"There's going to be a lot of prejudice, a lot of hate, a lot discrimination, and yes, racism in that pavilion," he said. Chicago's leaders won't let Trump and spread his "misogynist," anti-immigrant, anti-Muslim anti-LGBT message, Guttierez said.
"We say no to all of that hatred and bigotry," he said.
UIC officials also did not answer questions, but in a letter to students and staff, Chancellor Michael Amiridis said it has been the university's standard policy for decades to rent available space to any political candidate when requested.
"UIC’s core values of freedom, equality and social justice for all, regardless of race, religion, national origin, disability status or sexual orientation, are deeply rooted in our diverse community and not endangered by the presence of any political candidate on campus," Amiridis wrote. "We encourage public and civic engagement by all members of our University and we endorse the idea that the answer to speech that one does not like or finds offensive is more speech and not censorship."
Ald. Danny Solis (25th), whose ward includes parts of the UIC campus, said that the Latino Caucus plans to send a letter to UIC leaders asking that "they not give racist individuals a platform" in the future. The longtime alderman will be marching alongside protesters Friday, he said. Trump's message is "outrageous," Solis said.
"It would be outrageous in any era of the United States, but especially now," he said.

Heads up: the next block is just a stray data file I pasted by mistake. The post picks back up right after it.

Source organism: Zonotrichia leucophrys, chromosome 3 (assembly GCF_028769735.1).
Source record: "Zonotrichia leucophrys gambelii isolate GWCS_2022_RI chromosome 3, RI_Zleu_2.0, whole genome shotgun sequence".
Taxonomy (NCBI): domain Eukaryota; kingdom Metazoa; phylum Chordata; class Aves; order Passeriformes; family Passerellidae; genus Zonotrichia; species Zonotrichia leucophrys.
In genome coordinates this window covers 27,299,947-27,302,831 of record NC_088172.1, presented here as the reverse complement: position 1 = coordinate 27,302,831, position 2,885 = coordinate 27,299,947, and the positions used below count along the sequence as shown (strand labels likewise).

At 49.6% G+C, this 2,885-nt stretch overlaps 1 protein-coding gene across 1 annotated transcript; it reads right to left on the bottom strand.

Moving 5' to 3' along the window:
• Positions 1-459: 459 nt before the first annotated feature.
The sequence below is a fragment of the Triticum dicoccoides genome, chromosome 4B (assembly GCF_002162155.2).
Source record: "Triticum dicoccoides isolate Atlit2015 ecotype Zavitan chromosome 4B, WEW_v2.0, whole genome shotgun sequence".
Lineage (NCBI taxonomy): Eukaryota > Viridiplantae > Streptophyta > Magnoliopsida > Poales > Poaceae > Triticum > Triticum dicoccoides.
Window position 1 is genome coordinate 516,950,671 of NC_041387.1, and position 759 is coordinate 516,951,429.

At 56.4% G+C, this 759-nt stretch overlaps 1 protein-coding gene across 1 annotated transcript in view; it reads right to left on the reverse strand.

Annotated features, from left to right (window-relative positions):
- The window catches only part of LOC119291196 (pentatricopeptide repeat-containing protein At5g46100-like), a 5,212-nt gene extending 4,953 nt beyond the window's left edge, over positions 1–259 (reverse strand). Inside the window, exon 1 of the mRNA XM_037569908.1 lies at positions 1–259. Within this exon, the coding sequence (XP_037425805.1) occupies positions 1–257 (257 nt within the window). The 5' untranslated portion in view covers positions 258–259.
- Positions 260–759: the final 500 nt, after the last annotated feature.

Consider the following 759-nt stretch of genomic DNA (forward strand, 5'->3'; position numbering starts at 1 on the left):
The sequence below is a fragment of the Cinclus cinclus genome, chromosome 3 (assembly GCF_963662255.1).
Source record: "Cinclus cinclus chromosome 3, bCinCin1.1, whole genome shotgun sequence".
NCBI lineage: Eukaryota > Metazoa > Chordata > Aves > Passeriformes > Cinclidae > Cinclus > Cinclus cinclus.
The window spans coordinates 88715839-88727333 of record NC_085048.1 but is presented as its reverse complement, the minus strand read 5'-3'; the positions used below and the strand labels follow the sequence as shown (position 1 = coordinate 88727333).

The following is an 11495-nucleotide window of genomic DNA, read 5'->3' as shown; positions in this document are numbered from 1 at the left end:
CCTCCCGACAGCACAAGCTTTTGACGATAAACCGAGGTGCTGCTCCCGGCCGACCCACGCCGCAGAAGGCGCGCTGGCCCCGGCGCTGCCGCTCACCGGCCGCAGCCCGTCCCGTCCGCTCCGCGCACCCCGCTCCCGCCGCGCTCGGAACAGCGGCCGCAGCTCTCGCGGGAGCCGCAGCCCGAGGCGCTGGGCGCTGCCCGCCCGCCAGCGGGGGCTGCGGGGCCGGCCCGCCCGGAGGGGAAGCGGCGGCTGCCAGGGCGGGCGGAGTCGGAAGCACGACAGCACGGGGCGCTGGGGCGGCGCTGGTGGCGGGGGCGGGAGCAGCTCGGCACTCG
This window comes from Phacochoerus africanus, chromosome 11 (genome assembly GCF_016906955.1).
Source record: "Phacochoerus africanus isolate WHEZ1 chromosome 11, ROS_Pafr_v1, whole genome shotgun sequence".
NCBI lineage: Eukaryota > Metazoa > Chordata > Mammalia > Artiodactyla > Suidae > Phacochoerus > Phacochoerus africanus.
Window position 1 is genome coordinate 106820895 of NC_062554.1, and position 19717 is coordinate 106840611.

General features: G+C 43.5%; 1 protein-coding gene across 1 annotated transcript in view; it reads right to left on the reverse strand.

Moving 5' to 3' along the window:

Solis' youngest sister, Patti Solis Doyle, has served as a campaign manager to Democratic candidate Hillary Clinton. Ald. Solis is campaigning for Clinton in this race, he said.
But Trump supporters, including Ibehdahl, said that people who call Trump a racist "don't know what they are talking about."
"Trump has created more jobs for Hispanics, Blacks and women than all of those blowhards combined," he said. "They are angry, and they are jealous, and they are terrified that Trump is taking people off of their liberal plantation of voters."
Gutierrez, however, said Trump's threats are real to Chicago families.
"Walk through these streets of Pilsen and Little Village. Walk through Chinatown. Walk through our immigrant neighborhoods of the City of Chicago," Gutierrez said. "Donald Trump has said he is going to organize the deportation of 12 million people. Hundreds of thousands of them are our family members. They are our husbands and our wives and aunts and uncles... they are our neighbors and we love them. And we will stand up against that threat."
A spokesman for the Chicago Police said officers will be at the rally but referred all questions on security plans to the Secret Service.
"CPD will have a very visible presence," said police spokesman Anthony Guglielmi.
Republican presidential candidate Donald Trump will hold a rally at UIC Pavilion on Friday. Thousands have RSVPed to a protest on Facebook. [dnainfo/Stephanie Lulay]